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  • Most people think a baby is ready for slumber when her eyes get lidded and her head slumps against our shoulder. Actually, at that point she is overtired.

    Many babies can sleep anywhere, anytime. But those with a challenging temperament or poor state control live on a tightrope. Growing weariness can suddenly tip them off balance and send them crashing down from a happy alertness to exhausted misery in a blink.

    So if your well-meaning neighbor says to keep your tired baby awake during the day to boost her sleep at night, don’t do it! This strategy may work for adults, but it usually backfires with babies, leading to bigger struggles falling into sleep…and staying there.

    In his classic book Healthy Sleep Habits, Happy Baby, sleep expert Dr. Mark Weissbluth states, “Sleep begets sleep.” He’s right…and that’s why experienced parents put their babies to sleep before they get overtired.

    signs your baby is ready for sleep

    As shown in the sample 2-month-old schedule above during these early months, your best bet is to put your little bug in bed after 1.5-2 hours of wakefulness, hopefully at–– or just before­­––she shows these early signs of fatigue:

    • Reduced activity, smiling, and talking (or even frowning!).
    • Yawning.
    • Staring, blinking and rubbing the eyes.
    • Increased fussing. 

    As time goes on, it will get easier and easier to recognize your little one’s sleepy-time cues. Putting her down before she gets overtired and cranky will not only be easier for you, but it will also set her up to get the best sleep possible!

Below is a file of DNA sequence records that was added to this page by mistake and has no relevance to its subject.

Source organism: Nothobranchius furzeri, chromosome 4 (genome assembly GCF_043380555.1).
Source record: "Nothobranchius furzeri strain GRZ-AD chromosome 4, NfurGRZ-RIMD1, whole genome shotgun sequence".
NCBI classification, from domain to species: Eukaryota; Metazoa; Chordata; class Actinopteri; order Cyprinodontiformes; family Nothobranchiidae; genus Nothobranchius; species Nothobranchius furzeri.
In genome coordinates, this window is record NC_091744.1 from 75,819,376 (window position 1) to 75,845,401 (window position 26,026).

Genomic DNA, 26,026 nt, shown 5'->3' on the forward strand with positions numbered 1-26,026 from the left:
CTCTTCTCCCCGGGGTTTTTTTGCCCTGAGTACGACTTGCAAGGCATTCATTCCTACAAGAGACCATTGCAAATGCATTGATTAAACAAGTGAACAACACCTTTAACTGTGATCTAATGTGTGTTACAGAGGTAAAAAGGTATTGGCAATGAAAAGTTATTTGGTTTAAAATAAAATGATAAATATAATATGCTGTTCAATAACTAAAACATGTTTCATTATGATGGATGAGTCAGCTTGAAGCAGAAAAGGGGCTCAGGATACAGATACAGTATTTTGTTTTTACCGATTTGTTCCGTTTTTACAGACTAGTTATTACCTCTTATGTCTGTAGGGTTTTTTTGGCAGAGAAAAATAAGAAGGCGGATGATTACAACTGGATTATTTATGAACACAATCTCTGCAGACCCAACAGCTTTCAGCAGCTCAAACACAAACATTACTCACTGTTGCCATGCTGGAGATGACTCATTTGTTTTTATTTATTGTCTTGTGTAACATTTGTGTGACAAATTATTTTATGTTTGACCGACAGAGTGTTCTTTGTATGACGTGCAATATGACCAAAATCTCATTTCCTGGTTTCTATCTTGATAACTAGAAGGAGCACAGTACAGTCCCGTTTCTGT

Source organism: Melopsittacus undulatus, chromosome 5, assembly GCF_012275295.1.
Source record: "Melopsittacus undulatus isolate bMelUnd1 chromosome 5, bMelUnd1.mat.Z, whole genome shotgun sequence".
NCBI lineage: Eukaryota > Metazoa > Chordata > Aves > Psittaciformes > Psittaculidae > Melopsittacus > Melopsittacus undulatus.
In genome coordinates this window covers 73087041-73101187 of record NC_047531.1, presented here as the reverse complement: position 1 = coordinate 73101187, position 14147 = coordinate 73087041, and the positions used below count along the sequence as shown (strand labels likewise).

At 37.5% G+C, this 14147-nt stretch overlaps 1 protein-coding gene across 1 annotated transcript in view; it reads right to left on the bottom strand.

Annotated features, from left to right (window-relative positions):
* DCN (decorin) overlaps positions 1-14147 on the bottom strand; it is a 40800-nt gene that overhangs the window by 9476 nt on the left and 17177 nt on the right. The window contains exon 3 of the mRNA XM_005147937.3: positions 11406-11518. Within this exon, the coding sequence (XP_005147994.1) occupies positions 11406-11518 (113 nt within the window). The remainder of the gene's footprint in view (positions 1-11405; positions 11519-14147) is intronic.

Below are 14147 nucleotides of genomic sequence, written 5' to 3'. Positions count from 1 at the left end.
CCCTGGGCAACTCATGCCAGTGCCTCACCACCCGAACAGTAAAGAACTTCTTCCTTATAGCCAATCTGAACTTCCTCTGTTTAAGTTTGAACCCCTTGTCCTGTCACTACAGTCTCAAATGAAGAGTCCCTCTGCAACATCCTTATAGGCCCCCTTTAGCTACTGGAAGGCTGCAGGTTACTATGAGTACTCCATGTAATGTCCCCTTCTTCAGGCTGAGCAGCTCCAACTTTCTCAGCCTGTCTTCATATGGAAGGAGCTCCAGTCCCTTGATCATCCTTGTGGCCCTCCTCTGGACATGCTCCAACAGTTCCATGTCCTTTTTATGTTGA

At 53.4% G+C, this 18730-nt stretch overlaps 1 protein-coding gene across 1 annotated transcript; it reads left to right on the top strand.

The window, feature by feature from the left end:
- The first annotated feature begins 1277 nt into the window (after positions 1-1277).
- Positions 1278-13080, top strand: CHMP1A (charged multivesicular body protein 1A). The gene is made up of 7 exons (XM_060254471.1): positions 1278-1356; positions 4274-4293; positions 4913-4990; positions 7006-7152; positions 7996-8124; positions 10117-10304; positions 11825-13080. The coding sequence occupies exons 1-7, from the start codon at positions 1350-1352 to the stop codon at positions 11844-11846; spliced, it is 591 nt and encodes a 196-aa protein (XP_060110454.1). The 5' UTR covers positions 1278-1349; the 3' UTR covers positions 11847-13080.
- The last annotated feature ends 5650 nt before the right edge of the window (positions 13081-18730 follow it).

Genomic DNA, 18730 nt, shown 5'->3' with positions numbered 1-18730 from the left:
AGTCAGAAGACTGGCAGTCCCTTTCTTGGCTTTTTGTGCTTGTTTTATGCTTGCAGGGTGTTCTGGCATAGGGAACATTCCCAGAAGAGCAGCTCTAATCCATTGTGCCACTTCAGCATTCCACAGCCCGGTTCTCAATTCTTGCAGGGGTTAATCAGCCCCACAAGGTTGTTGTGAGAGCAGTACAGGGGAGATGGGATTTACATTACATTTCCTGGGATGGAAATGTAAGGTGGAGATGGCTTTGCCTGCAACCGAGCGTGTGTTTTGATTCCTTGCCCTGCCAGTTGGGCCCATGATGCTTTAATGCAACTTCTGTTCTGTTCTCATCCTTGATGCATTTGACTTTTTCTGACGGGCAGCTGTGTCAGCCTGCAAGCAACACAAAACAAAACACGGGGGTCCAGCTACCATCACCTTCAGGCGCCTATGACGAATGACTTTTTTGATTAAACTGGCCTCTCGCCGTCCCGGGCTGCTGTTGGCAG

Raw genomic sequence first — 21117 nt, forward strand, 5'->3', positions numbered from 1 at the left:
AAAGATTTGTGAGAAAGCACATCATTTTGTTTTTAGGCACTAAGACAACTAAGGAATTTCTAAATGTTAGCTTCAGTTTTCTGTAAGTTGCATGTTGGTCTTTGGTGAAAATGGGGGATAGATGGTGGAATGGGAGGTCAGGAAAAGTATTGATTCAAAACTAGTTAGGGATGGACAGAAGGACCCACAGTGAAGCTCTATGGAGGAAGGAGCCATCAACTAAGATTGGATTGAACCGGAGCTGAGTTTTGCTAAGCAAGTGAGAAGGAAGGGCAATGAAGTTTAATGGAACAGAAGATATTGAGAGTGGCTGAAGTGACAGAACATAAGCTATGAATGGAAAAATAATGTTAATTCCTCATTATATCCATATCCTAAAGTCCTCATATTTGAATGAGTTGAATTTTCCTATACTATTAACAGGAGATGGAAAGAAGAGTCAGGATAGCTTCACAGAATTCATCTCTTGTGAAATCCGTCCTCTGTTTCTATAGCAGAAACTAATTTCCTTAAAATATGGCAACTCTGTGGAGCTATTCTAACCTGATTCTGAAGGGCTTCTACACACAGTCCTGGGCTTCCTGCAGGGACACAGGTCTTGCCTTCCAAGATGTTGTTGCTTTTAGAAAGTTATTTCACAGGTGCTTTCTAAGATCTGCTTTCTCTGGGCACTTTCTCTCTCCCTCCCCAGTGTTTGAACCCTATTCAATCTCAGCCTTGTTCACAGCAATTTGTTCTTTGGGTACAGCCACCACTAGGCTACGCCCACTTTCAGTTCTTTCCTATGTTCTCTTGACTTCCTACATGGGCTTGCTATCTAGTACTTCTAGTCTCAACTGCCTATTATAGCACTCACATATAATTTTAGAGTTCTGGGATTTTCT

1. The Happiest Baby Team July 20, 2018 at 12:33 PM

      Hi Ellen,

      Being hungry and needing a diaper change are definitely common reasons babies won’t settle. Another is that your baby could be “under-stimulated.” In the womb, babies experience constant sound, motion and touch. We can often help babies sleep by mimicking those womblike sensations with snug swaddling, rumbly white noise and gentle motion. You can read more about these ideas in this article on the 5S’s, a simple technique developed by Dr. Harvey Karp, Happiest Baby’s founder.

      You may also be interested in SNOO Smart Sleeper, also developed by Dr. Karp, which uses 3 of the 5 S’s to improve sleep. It has shown to really help babies who wake often at night and struggle at nap time.

      Best of luck helping your little one sleep!
      The Happiest Baby Team

    2. ELlen July 20, 2018 at 12:31 PM

      My daughter is severly sleep deprived as her almost one-month old just wont sleep for long enough blocks of time. He’s getting enough milk from nursing (as realized from wet/dirty diapers), and will settle, but not stay asleep for much more than an hour during the day and three hours at night. Suggestions?

    3. Edward December 6, 2017 at 09:57 AM

      Readiness to sleep wasn’t on side of baby, but on our side. We know, when baby wanted go to sleep after 2 month. But bigger problem was how to teach him to go to sleep alone, without hours spending on trying. I read once about HWL method, it was in very short ebook by S. Urban and I realized, that kid isn;t that complicated how we think they are. It is neccessary to do right things in right time – thats all.

    4. Happiest Baby Staff September 15, 2017 at 09:47 AM

      Hi Erin,
      You’re right! For a dream feed, Dr. Karp recommends waking your wee one around 11 p.m. and encouraging her to nurse (5-10 minutes on one side and the rest on the other side). Then, when you put her down again, that you try the "wake and sleep” trick. The graph should only show the baby up for about 30 minutes.(

    5. Erin July 17, 2017 at 04:50 PM

      In this sleep schedule only, the dream feed is in the middle of a large block of awake time. Is this correct?

      In reading the book, it does not sound like the baby is intended to be awake for 1.5 hours for a dream feed. Can you please clarify?


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